Capital Economics: Peso to weaken to 55:$1 by end-2019
MANILA, Philippines — The peso is seen weakening to 55:$1 by yearend as the yawning current account deficit mainly due to strong imports yet weak exports continue to put pressure on the domestic currency, London-based Capital Economics said.
Citing the latest Bangko Sentral ng Pilipinas (BSP) data, Capital Economics Asia economist Alex Holmes noted in a June 17 report titled “Worsening external position to weigh on currency” that the first-quarter current account deficit of $1.2 billion was equivalent to 1.5 percent of gross domestic product (GDP).
Last week, BSP said it expects the current account deficit to hit $10.1 billion by end-2019, up by over a fourth from $7.9 billion or 2.4 percent of GDP last year.
“Looking ahead, we expect the current account deficit to widen further, and that it will average 3 percent of GDP for 2019 as a whole. The trade balance is by far the largest component of the current account and looks likely to fall further into deficit,” Capital Economics said.
With merchandise exports down 2.1 percent year-on-year as of end-April amid a trade war between the US and China coupled with slowing global economic growth, Capital Economics said it expects Philippine export sales to “remain in the doldrums throughout 2019.”
While imports slipped in April, Capital Economics was of the view that goods sourced from abroad were “likely to rebound on the back of an increase in infrastructure spending.”
“Delays in passing the 2019 government budget held up spending on infrastructure, which in previous quarters had driven a surge in imports of raw materials and capital goods. With the budget now passed and spending set to rebound, import growth is likely to strengthen,” it explained.
At the end of the first four months, the trade-in-goods deficit stood at $13.3 billion, up 12.4 percent from $11.8 billion a year ago.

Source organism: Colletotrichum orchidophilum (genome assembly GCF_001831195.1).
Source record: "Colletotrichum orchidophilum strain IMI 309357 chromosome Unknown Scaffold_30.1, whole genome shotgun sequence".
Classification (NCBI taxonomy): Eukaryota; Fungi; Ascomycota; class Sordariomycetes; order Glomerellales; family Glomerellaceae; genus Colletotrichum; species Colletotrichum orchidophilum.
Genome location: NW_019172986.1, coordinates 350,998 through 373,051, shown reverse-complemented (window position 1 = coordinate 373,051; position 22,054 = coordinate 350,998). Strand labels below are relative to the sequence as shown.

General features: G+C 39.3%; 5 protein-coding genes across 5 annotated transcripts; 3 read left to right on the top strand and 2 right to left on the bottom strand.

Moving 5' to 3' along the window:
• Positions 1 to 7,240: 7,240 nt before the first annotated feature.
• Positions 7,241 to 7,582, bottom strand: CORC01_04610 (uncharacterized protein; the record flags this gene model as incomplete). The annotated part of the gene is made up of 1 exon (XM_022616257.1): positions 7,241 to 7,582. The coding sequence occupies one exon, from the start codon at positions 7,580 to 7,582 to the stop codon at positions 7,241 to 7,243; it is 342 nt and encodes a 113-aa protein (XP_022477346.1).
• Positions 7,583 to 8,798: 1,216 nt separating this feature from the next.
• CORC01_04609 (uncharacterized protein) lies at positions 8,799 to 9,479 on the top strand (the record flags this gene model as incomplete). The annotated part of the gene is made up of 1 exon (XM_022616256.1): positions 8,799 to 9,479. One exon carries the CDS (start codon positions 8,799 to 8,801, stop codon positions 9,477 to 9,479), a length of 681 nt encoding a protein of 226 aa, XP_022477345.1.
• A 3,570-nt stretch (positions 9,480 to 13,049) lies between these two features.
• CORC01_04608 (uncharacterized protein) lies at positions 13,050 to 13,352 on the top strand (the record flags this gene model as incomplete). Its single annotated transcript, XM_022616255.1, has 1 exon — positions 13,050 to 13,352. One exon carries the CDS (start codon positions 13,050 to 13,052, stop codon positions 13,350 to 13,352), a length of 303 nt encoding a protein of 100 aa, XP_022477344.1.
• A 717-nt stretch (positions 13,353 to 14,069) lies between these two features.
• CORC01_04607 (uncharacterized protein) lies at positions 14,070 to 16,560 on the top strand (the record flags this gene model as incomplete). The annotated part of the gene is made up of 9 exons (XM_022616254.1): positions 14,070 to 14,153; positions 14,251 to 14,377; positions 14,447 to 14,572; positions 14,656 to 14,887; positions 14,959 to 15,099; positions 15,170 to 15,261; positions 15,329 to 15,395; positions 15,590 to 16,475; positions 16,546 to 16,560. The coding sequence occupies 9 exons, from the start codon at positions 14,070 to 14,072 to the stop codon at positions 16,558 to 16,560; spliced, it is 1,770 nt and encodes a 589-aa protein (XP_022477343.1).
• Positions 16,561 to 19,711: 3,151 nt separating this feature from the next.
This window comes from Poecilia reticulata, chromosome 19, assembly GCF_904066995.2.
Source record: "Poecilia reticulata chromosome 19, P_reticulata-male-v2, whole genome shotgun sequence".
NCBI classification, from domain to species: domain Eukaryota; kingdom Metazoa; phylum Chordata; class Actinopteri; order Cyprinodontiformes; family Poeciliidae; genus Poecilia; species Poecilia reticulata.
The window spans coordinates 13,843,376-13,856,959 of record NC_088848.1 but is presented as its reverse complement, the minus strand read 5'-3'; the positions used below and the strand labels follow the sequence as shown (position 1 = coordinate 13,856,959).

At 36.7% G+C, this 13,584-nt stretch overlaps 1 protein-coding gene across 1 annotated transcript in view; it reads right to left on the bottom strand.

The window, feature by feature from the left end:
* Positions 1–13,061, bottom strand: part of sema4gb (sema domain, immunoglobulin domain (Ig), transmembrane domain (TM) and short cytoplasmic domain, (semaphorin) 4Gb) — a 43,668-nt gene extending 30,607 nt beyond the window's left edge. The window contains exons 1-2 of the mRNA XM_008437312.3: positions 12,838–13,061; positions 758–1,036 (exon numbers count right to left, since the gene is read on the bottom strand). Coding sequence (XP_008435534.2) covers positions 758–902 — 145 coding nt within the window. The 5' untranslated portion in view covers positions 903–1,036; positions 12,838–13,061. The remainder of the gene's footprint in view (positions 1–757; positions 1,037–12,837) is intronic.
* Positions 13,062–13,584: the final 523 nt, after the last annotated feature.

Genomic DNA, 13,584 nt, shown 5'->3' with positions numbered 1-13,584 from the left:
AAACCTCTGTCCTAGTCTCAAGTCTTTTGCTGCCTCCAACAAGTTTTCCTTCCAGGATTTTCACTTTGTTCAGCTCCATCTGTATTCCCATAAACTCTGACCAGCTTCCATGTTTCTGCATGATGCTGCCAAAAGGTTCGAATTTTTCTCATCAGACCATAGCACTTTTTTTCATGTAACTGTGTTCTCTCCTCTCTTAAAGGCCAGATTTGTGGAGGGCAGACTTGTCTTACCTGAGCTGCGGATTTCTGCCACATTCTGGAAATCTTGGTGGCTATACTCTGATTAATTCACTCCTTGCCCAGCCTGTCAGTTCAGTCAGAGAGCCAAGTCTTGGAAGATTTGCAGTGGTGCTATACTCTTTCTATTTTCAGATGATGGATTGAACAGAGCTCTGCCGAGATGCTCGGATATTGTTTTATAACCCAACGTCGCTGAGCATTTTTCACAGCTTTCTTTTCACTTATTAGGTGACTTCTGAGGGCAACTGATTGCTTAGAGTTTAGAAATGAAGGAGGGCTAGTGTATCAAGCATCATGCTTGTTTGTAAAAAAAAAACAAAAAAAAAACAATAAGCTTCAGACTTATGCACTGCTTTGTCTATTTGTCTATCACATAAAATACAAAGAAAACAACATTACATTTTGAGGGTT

The wider trade deficit had resulted into a ballooning current account deficit, as more dollars were being spent for importation.
Economic managers had said that with the Duterte administration’s ambitious “Build, Build, Build” infrastructure program in full swing, demand for imports of mostly capital goods would remain strong in the near term.
As bigger current account deficits make currencies “more vulnerable to sudden shifts in global risk appetite,” the ongoing global trade tensions seen weighing on invest sentiment would put the peso “under renewed downward pressure over the coming months,” according to Capital Economics.
As such, Capital Economics sees the peso sliding to 55 against the greenback towards the end of the year from its present level of about 52:$1.
“The poor outlook for the currency is one of the reasons why we think the central bank is likely to tread cautiously as it continues to loosen monetary policy over the coming months. We expect just two more 25-basis point rate cuts over the remainder of the year, with the next cut likely to be on Thursday,” it said.
In an earlier report last April, Capital Economics projected the peso to hit 57:$1 in 2020, before further weakening to 59 against the dollar by 2021.
It did not help that the growth in dollar remittances from Filipinos living and working overseas was also slowing such that these inflows could not offset the trade gap.
BSP data released last Monday showed that cash remittances growth eased to 4 percent year-on-year in April from the average of 6.1 percent during the first quarter.
“Looking ahead, remittances are likely to be held back by slower economic growth in the Middle East and the US, which combined account for around 50 percent of total remittances to the Philippines. We expect the dollar value of remittances to grow by an annual average of just 3 percent over the coming year. This would be roughly half the average rate recorded over the past decade,” Capital Economics said.
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